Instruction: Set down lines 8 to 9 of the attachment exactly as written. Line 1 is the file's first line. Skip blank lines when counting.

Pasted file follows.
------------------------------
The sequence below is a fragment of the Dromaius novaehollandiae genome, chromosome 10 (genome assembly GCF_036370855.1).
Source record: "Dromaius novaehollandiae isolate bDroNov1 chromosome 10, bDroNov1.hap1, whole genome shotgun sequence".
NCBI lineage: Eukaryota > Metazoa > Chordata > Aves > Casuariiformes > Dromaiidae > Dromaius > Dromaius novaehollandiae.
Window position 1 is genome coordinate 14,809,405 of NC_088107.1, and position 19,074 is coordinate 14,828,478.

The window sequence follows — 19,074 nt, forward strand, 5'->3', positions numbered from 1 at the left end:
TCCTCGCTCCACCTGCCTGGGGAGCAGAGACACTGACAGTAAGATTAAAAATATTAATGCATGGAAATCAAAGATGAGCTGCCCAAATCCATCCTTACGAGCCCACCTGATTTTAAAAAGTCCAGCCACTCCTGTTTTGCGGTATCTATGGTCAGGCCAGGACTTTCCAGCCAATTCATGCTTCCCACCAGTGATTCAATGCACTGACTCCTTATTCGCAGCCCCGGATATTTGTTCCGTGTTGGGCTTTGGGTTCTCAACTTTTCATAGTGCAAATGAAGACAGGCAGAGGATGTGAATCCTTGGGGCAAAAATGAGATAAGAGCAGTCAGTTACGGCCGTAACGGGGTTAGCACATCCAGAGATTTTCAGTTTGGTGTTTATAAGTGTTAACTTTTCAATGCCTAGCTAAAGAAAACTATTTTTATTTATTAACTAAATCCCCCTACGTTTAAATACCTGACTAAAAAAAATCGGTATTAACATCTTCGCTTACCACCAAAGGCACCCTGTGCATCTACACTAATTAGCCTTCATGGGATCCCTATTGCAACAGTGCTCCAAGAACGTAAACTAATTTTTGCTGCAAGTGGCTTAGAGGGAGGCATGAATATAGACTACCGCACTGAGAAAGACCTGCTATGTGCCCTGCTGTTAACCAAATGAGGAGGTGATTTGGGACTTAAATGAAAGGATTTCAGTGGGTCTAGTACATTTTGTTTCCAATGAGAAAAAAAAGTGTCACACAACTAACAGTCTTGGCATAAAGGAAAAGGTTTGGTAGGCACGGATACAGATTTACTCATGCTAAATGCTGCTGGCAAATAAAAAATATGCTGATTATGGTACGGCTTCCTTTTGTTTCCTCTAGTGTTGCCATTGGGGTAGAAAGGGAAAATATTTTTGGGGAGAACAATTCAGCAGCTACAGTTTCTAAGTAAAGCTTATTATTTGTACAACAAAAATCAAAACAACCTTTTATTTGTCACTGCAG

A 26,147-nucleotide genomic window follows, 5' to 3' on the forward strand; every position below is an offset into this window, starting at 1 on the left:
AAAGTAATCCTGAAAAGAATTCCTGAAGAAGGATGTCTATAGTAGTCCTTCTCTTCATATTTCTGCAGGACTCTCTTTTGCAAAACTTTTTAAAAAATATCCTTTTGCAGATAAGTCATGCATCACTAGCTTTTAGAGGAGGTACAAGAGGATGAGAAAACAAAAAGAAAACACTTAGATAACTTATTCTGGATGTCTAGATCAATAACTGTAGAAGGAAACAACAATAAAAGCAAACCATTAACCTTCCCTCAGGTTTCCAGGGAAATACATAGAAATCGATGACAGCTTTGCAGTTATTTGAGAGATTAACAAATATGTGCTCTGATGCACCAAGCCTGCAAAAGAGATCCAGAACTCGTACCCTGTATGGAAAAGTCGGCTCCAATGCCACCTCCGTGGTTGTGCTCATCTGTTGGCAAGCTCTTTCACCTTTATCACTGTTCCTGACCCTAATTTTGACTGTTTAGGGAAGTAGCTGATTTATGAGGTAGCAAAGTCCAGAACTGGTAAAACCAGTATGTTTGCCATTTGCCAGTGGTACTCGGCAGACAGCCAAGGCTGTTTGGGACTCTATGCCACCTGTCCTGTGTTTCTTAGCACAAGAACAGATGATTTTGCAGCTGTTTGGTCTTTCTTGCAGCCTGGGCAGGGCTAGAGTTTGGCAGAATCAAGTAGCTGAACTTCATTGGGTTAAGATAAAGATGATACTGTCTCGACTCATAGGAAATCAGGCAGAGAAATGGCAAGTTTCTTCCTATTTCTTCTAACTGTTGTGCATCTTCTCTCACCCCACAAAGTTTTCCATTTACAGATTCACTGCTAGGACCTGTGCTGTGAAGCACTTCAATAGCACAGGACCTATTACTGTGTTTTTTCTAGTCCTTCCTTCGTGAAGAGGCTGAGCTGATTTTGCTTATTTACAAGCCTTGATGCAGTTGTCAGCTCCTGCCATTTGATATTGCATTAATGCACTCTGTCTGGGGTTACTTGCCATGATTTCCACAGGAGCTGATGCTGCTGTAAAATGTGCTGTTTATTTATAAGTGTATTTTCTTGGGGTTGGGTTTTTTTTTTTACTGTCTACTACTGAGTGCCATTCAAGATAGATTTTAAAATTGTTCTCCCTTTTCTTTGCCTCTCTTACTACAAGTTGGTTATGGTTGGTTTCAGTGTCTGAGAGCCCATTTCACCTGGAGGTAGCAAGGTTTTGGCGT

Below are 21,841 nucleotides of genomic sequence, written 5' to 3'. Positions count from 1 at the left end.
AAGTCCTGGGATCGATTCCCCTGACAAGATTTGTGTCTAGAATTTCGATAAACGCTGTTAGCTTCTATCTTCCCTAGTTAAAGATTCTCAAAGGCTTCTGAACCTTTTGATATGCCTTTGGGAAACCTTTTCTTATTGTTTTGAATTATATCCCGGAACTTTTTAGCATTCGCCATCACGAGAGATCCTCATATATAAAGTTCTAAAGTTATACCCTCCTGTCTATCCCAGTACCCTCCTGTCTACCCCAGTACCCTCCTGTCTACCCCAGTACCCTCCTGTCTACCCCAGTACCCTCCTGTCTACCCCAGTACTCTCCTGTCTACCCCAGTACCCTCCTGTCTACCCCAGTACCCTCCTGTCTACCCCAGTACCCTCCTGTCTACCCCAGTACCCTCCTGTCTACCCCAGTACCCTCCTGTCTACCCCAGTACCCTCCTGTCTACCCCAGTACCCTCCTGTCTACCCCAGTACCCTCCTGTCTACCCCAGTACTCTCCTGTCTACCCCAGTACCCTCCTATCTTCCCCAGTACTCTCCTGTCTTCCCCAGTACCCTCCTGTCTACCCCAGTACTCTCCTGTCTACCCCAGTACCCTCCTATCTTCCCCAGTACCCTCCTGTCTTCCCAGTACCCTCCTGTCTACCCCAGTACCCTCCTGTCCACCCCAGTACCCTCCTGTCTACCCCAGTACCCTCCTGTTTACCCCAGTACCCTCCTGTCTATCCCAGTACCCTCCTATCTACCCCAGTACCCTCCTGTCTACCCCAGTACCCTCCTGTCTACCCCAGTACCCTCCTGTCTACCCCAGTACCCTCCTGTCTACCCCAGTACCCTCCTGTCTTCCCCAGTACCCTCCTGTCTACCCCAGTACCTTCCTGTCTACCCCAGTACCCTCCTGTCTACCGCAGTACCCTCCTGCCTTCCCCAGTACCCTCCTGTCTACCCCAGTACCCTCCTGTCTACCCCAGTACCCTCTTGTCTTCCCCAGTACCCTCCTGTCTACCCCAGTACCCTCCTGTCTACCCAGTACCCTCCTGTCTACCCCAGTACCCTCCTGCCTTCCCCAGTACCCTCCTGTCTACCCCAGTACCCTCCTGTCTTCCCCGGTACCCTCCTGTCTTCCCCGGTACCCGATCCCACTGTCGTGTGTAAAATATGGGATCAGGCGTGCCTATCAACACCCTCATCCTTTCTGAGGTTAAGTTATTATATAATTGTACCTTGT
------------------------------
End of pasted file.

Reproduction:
AAAGTAATCCTGAAAAGAATTCCTGAAGAAGGATGTCTATAGTAGTCCTTCTCTTCATATTTCTGCAGGACTCTCTTTTGCAAAACTTTTTAAAAAATATCCTTTTGCAGATAAGTCATGCATCACTAGCTTTTAGAGGAGGTACAAGAGGATGAGAAAACAAAAAGAAAACACTTAGATAACTTATTCTGGATGTCTAGATCAATAACTGTAGAAGGAAACAACAATAAAAGCAAACCATTAACCTTCCCTCAGGTTTCCAGGGAAATACATAGAAATCGATGACAGCTTTGCAGTTATTTGAGAGATTAACAAATATGTGCTCTGATGCACCAAGCCTGCAAAAGAGATCCAGAACTCGTACCCTGTATGGAAAAGTCGGCTCCAATGCCACCTCCGTGGTTGTGCTCATCTGTTGGCAAGCTCTTTCACCTTTATCACTGTTCCTGACCCTAATTTTGACTGTTTAGGGAAGTAGCTGATTTATGAGGTAGCAAAGTCCAGAACTGGTAAAACCAGTATGTTTGCCATTTGCCAGTGGTACTCGGCAGACAGCCAAGGCTGTTTGGGACTCTATGCCACCTGTCCTGTGTTTCTTAGCACAAGAACAGATGATTTTGCAGCTGTTTGGTCTTTCTTGCAGCCTGGGCAGGGCTAGAGTTTGGCAGAATCAAGTAGCTGAACTTCATTGGGTTAAGATAAAGATGATACTGTCTCGACTCATAGGAAATCAGGCAGAGAAATGGCAAGTTTCTTCCTATTTCTTCTAACTGTTGTGCATCTTCTCTCACCCCACAAAGTTTTCCATTTACAGATTCACTGCTAGGACCTGTGCTGTGAAGCACTTCAATAGCACAGGACCTATTACTGTGTTTTTTCTAGTCCTTCCTTCGTGAAGAGGCTGAGCTGATTTTGCTTATTTACAAGCCTTGATGCAGTTGTCAGCTCCTGCCATTTGATATTGCATTAATGCACTCTGTCTGGGGTTACTTGCCATGATTTCCACAGGAGCTGATGCTGCTGTAAAATGTGCTGTTTATTTATAAGTGTATTTTCTTGGGGTTGGGTTTTTTTTTTTACTGTCTACTACTGAGTGCCATTCAAGATAGATTTTAAAATTGTTCTCCCTTTTCTTTGCCTCTCTTACTACAAGTTGGTTATGGTTGGTTTCAGTGTCTGAGAGCCCATTTCACCTGGAGGTAGCAAGGTTTTGGCGT

Below are 21,841 nucleotides of genomic sequence, written 5' to 3'. Positions count from 1 at the left end.